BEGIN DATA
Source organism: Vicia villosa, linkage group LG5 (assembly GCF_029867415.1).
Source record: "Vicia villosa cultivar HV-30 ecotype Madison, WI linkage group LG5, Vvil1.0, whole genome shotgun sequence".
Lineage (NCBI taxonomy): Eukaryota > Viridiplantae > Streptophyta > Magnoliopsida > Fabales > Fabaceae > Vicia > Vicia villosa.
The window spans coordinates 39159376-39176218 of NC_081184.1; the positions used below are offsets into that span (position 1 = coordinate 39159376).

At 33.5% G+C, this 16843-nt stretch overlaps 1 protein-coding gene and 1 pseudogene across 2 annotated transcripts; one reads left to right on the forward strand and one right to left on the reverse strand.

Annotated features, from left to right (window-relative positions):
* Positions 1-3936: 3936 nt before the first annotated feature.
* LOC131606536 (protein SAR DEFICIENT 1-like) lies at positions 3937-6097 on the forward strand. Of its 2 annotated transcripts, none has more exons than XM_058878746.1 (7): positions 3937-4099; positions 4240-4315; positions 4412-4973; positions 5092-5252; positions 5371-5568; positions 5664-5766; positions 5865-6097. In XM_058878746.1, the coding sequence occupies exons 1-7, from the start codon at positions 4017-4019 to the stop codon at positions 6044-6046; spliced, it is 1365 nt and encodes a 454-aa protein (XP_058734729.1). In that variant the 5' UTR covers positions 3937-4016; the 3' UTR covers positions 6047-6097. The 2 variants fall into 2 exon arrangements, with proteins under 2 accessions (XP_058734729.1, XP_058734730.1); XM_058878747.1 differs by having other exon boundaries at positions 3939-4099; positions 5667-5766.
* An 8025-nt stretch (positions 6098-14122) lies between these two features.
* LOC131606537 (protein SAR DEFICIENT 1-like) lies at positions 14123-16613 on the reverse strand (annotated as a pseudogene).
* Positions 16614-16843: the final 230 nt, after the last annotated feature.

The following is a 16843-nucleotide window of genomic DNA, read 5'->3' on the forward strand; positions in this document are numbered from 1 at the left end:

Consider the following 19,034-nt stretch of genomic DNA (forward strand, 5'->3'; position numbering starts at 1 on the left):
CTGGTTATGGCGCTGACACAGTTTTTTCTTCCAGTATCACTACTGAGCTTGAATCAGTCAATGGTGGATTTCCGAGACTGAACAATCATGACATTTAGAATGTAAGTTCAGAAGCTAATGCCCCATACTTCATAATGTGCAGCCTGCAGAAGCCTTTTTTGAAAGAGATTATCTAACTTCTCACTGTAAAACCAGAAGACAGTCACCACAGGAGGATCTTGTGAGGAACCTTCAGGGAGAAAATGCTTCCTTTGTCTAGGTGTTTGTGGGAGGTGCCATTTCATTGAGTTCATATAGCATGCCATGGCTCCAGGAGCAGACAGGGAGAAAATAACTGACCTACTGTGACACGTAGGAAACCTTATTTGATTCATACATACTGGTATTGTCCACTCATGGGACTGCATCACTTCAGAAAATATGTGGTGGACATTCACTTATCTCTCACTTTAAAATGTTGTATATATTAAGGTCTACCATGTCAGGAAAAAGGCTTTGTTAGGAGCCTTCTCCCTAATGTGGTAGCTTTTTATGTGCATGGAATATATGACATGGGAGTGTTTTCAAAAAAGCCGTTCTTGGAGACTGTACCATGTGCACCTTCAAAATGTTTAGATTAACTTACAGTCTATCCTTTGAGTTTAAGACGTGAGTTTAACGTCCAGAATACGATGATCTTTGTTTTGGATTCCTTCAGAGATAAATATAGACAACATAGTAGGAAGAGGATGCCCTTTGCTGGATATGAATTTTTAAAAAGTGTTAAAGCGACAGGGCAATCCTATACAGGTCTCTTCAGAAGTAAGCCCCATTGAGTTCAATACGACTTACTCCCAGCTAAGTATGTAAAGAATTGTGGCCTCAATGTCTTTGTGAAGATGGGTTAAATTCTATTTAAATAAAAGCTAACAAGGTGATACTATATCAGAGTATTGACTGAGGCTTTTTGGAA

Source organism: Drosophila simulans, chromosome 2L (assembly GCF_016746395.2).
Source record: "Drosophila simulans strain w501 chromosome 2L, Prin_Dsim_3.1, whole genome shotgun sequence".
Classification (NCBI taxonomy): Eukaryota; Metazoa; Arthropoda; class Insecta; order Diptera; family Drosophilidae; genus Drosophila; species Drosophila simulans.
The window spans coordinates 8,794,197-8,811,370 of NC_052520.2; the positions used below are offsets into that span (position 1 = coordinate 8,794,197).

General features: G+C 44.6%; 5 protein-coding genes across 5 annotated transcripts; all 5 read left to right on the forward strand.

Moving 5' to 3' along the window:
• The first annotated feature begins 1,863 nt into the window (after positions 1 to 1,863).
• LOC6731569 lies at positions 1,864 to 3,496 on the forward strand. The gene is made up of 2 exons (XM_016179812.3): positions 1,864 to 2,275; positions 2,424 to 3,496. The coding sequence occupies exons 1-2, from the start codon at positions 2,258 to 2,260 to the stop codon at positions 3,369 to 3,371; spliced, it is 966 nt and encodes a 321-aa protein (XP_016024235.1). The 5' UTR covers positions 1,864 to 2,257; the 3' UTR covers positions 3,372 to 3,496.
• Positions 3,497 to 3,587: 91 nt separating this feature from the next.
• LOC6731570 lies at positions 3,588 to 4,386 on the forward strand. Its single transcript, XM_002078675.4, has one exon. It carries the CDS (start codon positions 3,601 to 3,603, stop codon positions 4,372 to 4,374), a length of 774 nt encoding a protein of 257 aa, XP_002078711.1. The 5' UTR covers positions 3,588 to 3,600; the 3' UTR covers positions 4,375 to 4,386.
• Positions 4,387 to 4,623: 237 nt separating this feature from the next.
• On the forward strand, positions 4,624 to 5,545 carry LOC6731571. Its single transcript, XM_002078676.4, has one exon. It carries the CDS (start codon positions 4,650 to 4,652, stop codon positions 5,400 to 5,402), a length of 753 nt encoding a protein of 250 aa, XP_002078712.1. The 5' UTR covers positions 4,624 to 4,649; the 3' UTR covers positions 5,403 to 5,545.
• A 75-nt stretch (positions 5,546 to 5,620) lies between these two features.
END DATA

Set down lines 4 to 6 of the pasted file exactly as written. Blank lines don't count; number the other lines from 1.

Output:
The window spans coordinates 39159376-39176218 of NC_081184.1; the positions used below are offsets into that span (position 1 = coordinate 39159376).

At 33.5% G+C, this 16843-nt stretch overlaps 1 protein-coding gene and 1 pseudogene across 2 annotated transcripts; one reads left to right on the forward strand and one right to left on the reverse strand.

Annotated features, from left to right (window-relative positions):